Thursday, May 27, 2010

Make Your Own Ice Cream at iCream Café

This is my last post recapping my recent long weekend in Chicago where I watched my nephew graduate from college, saw the enlightening Matisse exhibit at the Art Institute, ate some amazing cupcakes, and got shit-faced from whisky. What better way to end it than with designer ice cream?

After our family dinner at Mado in the hip Wicker Park neighborhood, we all walked over to iCream café, which was featured on The Food Network because of its gimmick of creating each and every customer’s ice cream choice on the spot. They can do this with several mixing stands and loads of liquid nitrogen. It all makes for a good after-dinner show, too.

When iCream says you design your ice cream, they’re not kidding. You choose everything for texture to flavor to toppings to — yes — even color. All of this, as you can imagine, can be overwhelming. Luckily the kind folks at iCream have posted some of their favorite creations for inspiration.

But it’s more than just ice cream. You can make your own frozen yogurt or soy ice cream or sorbet. After you place your order, the workers at the mixing stand starts to conjure up your creation, and it all looks scientific as they add the liquid nitrogen to create the “rapid freezing process.” It looks like some science project gone mad or an overworked fog machine on the set of “Dancing With the Stars.”

Since they don’t start making your ice cream until you order, it can be about five to eight minutes before you get your order (and sometimes longer on the weekends when the crowd gets big). I ended up creating an ice cream with green tea and pomegranate flavors with added graham crackers for texture. I forgot to choose a color (I saw one girl leave with Smurf blue ice cream) so mine just turned out green like the green tea.

The ice cream tasted more like pomegranate — on the sweeter side than green tea — and I didn’t mind the crunch from the graham crackers. But the overall texture of the ice cream was less creamy and more watery. Still, it held up together and that says a lot since it started off just a few minutes ago all wet.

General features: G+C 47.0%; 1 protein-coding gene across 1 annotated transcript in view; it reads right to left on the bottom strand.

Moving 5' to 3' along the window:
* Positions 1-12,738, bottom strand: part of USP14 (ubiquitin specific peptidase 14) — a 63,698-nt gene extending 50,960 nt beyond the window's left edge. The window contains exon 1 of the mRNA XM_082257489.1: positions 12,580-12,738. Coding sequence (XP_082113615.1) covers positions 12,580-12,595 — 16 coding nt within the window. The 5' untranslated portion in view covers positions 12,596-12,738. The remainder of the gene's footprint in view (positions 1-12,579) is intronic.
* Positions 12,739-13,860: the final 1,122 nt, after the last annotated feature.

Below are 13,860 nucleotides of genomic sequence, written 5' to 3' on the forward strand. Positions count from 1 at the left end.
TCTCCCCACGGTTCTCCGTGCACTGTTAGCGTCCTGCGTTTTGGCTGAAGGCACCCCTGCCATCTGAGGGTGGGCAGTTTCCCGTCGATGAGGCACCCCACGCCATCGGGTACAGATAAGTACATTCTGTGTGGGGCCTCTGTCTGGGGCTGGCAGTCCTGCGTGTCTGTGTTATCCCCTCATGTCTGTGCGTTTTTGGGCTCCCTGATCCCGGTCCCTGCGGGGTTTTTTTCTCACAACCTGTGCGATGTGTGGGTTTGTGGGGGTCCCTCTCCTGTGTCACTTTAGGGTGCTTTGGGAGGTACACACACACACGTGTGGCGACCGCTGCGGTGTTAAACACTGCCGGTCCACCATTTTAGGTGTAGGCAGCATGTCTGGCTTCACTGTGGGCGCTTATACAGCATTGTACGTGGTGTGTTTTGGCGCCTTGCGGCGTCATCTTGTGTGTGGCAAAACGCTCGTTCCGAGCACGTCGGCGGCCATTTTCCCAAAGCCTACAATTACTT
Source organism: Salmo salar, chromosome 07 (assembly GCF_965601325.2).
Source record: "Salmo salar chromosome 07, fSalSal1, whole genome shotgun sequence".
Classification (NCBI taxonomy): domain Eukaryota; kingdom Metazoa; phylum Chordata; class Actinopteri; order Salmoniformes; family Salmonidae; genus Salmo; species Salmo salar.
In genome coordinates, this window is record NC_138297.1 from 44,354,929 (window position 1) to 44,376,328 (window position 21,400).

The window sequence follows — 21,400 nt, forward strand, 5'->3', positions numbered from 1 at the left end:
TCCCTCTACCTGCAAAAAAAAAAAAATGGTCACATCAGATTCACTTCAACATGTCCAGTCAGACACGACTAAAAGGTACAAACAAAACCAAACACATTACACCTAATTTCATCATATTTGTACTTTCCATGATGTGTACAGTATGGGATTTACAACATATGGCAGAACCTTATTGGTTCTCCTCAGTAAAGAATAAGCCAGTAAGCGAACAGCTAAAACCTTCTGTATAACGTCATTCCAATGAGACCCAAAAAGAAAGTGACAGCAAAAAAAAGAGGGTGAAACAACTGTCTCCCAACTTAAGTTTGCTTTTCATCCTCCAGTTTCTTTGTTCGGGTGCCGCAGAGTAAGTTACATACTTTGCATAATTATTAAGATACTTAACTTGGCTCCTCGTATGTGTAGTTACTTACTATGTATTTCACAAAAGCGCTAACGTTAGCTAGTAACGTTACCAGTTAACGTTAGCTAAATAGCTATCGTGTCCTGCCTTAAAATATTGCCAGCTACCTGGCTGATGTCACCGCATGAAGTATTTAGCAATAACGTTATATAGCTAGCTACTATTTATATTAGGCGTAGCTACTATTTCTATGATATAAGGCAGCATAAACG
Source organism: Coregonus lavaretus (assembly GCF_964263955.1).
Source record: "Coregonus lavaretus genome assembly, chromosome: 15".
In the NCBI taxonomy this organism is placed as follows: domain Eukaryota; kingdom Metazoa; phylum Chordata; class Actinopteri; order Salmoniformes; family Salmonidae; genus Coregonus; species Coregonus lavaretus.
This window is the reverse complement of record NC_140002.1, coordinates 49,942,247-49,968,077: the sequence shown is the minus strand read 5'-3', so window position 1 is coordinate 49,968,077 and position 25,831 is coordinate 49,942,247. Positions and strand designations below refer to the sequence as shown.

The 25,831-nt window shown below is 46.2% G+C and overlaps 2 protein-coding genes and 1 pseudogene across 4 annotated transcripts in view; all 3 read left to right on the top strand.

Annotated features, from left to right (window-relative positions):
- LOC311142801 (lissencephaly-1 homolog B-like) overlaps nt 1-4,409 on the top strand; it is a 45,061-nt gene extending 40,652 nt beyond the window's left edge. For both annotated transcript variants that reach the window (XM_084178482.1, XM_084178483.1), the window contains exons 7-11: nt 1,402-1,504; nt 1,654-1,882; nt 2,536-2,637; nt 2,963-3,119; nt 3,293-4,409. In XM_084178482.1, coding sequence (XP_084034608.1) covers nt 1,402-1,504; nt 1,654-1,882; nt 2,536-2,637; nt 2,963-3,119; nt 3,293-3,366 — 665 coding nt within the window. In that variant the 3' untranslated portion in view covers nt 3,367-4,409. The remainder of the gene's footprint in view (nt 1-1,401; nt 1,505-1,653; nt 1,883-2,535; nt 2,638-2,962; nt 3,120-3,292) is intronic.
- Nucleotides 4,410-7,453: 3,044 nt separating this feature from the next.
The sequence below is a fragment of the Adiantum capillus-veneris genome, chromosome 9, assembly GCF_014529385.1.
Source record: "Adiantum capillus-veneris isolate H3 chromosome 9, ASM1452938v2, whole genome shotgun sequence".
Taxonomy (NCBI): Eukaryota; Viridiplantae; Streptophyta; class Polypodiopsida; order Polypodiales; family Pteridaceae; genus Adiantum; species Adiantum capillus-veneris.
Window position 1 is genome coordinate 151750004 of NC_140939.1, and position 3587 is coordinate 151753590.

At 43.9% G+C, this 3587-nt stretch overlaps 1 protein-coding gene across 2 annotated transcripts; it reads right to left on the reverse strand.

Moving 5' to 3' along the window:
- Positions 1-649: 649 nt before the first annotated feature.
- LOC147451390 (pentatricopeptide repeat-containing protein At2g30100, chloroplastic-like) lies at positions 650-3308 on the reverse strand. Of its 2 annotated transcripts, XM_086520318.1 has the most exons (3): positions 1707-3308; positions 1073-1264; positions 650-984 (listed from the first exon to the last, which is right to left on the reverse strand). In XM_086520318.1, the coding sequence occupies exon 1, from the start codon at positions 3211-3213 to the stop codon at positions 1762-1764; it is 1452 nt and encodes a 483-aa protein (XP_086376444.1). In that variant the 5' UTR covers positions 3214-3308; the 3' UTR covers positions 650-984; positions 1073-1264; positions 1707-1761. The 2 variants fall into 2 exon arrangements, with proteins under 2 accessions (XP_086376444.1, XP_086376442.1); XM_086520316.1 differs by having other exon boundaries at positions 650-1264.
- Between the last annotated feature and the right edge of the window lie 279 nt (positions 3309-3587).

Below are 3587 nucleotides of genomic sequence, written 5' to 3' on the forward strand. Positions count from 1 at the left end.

I wouldn’t say iCream’s products have the luscious quality of some home-made ice cream I’ve tried, but that’s not really the point. iCream is about individualism and show, and sometimes food can be entertaining and fun.

iCream Café, 1537 N. Milwaukee Ave., Chicago. PH: 773.342.2834. Open daily.

More travel sweets:
Helado Brain Freeze


Jenster said...

Wow, that seems like a lot of work for one container of ice cream! Still a pretty cool concept, though.

foodhoe said...

I just know I'd choke and order badly... but I like the mad scientist in the laboratory feel. I think I'd rather not have ground up crackers in my ice cream too.

Alex said...

What began long ago as a simple iced concoction has now developed into one of the world's most popular types of dessert: ice cream. Whether it's the fanciest flavors from the local ice cream shops or the homemade ice cream recipes from grandma's kitchen, it seems like everyone has a favorite ice cream flavor of some sort. There are a lot of things to like about ice cream, including its soft and creamy texture and its uncanny ability to cool down a sizzling summer day.

Carolyn Jung said...

I remember this place. It was on that Chris Cosentino Food Network show. The premise is very fun. But wow, hard to beat the texture of Bi-Rite in our own Bay Area backyard, isn't it? ;)